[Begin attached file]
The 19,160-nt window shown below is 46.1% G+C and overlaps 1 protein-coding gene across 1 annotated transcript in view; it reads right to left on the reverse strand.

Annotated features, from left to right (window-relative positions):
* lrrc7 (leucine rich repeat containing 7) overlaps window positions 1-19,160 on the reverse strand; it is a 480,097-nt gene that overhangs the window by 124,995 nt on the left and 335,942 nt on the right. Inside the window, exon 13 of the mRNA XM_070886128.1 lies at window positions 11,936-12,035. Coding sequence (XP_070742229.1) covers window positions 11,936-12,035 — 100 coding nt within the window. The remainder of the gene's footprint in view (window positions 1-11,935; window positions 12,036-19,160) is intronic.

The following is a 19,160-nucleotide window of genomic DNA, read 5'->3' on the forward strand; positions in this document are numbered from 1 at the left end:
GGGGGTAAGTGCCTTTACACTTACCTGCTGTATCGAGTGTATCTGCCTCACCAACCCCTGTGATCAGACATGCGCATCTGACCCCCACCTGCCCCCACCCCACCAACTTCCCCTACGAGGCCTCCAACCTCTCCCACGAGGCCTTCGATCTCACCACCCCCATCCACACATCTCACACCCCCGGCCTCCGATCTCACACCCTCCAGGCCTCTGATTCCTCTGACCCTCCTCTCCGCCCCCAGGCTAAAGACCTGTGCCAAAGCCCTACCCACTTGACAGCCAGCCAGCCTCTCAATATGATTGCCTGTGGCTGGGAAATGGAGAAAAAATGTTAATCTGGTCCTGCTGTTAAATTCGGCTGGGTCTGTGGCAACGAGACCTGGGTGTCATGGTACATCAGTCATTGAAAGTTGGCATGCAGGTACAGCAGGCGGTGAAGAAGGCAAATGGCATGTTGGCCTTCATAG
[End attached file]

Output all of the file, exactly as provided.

The 19,160-nt window shown below is 46.1% G+C and overlaps 1 protein-coding gene across 1 annotated transcript in view; it reads right to left on the reverse strand.

Annotated features, from left to right (window-relative positions):
* lrrc7 (leucine rich repeat containing 7) overlaps window positions 1-19,160 on the reverse strand; it is a 480,097-nt gene that overhangs the window by 124,995 nt on the left and 335,942 nt on the right. Inside the window, exon 13 of the mRNA XM_070886128.1 lies at window positions 11,936-12,035. Coding sequence (XP_070742229.1) covers window positions 11,936-12,035 — 100 coding nt within the window. The remainder of the gene's footprint in view (window positions 1-11,935; window positions 12,036-19,160) is intronic.

The following is a 19,160-nucleotide window of genomic DNA, read 5'->3' on the forward strand; positions in this document are numbered from 1 at the left end:
GGGGGTAAGTGCCTTTACACTTACCTGCTGTATCGAGTGTATCTGCCTCACCAACCCCTGTGATCAGACATGCGCATCTGACCCCCACCTGCCCCCACCCCACCAACTTCCCCTACGAGGCCTCCAACCTCTCCCACGAGGCCTTCGATCTCACCACCCCCATCCACACATCTCACACCCCCGGCCTCCGATCTCACACCCTCCAGGCCTCTGATTCCTCTGACCCTCCTCTCCGCCCCCAGGCTAAAGACCTGTGCCAAAGCCCTACCCACTTGACAGCCAGCCAGCCTCTCAATATGATTGCCTGTGGCTGGGAAATGGAGAAAAAATGTTAATCTGGTCCTGCTGTTAAATTCGGCTGGGTCTGTGGCAACGAGACCTGGGTGTCATGGTACATCAGTCATTGAAAGTTGGCATGCAGGTACAGCAGGCGGTGAAGAAGGCAAATGGCATGTTGGCCTTCATAG